- At least 21-years old (with the exception of American Airlines and Envoy)
- The right to live and work in the United States
- A current and valid passport that allows unrestricted travel
- Educated to at least High School level
There are also minimum fitness requirements that vary slightly from airline to airline and in addition, some of the regional airlines have a maximum height rule – this is because taller flight attendants could be seriously injured or develop a chronic disability from working in the smaller aircraft these carriers operate.
In addition, every airline is looking for certain traits, qualities, skills and experience – notably, at least one year of experience in a customer facing role will be massively beneficial.
The Network Airlines
This isn’t a particularly good time to be applying for the network airlines – Delta isn’t currently hiring (although based on previous years, we expect this to open up by September). You can check out what positions are currently open here. Meanwhile, American Airlines has only just concluded a big recruitment drive but it is still hiring multi-lingual flight attendants who can speak one of the following sought after languages: Dutch, Czech, Greek, Hungarian, and Croatian.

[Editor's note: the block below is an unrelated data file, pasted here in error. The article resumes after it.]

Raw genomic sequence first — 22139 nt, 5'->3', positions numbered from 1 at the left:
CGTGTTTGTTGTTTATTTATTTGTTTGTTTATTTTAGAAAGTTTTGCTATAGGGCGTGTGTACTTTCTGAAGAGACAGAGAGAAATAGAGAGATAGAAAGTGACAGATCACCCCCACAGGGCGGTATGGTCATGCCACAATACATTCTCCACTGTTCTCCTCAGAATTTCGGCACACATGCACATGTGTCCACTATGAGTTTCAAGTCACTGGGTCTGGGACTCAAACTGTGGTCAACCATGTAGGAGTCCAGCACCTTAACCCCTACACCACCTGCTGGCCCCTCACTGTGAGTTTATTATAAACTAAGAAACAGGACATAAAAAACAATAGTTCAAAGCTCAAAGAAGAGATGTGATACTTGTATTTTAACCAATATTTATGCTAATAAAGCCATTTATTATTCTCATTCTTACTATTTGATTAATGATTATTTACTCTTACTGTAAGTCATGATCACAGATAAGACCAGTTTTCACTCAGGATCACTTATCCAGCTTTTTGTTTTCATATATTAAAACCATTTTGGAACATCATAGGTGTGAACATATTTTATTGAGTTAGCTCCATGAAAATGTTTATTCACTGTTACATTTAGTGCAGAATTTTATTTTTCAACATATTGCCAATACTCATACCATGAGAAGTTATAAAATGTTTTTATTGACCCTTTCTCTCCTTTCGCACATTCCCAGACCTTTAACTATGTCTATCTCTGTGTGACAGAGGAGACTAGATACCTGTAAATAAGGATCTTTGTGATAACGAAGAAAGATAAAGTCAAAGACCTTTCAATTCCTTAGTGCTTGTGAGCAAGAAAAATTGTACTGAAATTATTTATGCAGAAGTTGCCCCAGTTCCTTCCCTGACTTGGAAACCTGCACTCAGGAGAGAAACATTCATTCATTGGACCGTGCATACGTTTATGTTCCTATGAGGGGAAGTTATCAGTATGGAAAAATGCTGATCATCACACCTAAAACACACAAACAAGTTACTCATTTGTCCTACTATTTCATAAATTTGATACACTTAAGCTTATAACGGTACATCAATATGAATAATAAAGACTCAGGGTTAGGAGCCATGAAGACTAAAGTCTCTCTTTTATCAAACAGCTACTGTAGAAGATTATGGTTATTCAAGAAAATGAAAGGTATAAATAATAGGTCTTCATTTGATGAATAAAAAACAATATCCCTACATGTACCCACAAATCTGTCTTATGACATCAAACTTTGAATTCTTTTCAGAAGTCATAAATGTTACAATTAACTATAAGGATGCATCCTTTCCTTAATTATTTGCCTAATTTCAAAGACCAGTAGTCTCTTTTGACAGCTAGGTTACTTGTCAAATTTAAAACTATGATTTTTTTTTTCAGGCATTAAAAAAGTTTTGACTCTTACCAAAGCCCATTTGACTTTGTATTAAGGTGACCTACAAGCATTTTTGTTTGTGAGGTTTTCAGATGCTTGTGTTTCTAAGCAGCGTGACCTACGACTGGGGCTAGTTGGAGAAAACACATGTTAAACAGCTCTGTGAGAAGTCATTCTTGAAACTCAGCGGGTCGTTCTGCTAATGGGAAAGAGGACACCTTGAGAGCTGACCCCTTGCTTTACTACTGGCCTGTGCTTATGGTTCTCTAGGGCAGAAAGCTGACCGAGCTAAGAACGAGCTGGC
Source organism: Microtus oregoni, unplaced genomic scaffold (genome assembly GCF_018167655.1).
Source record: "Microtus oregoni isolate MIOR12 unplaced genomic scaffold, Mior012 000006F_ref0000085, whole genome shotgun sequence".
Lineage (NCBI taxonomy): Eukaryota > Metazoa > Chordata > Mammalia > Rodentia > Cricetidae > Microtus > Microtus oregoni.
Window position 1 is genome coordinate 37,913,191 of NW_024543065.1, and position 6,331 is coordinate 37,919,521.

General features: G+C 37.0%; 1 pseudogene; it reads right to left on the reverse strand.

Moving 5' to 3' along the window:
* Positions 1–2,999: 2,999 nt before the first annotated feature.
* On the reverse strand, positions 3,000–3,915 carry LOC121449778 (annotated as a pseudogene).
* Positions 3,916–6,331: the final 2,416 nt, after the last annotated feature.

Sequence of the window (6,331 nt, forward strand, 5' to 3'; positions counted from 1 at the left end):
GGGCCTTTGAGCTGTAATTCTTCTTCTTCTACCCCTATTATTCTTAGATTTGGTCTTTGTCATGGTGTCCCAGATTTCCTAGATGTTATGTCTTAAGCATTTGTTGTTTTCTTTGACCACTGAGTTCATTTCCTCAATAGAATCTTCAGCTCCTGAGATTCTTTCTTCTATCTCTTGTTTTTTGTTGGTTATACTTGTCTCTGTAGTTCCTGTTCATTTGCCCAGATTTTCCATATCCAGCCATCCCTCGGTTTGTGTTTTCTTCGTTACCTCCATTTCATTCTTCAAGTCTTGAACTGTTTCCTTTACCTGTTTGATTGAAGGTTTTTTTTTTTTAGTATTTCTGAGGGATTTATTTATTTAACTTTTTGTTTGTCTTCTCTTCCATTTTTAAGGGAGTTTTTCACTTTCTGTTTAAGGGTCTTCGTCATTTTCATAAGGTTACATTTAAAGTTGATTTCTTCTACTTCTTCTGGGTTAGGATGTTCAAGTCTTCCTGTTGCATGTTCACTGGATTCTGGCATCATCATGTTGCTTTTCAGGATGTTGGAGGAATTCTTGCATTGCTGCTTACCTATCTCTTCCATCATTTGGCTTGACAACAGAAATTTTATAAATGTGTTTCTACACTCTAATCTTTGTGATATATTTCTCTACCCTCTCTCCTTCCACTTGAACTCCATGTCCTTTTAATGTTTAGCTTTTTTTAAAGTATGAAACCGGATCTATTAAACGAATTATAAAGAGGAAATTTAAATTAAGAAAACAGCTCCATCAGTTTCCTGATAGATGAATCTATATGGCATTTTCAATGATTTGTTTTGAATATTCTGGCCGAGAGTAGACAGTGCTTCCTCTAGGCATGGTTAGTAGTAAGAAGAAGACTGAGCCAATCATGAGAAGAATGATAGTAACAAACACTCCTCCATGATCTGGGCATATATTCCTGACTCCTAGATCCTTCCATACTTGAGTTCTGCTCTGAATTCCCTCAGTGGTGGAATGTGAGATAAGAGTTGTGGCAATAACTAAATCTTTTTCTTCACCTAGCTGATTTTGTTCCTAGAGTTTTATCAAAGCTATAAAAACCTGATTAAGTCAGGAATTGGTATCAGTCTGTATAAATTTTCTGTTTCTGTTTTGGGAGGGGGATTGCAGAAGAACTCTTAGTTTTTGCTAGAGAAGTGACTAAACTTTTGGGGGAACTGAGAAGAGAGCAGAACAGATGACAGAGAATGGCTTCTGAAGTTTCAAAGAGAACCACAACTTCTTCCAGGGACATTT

Unlike the other airlines listed in this article, AA accepts applications from candidates who are just 20-years old. More details can be found here.
The only network airline with an active recruitment drive for flight attendants is United Airlines who have positions in bases across the United States, as well as some overseas bases. For successful candidates, training takes place in Chicago but the airline does provide hotel accommodation, and a weekly $140 per diem to keep you going through the extensive seven-week course.
It’s not known when this opportunity might close, so we’d suggest getting your application in sooner rather later. Job details can be found here.
There are even fewer opportunities at the low-cost and hybrid carriers at the moment. At the time of publication, the following airlines weren’t looking for new flight attendants…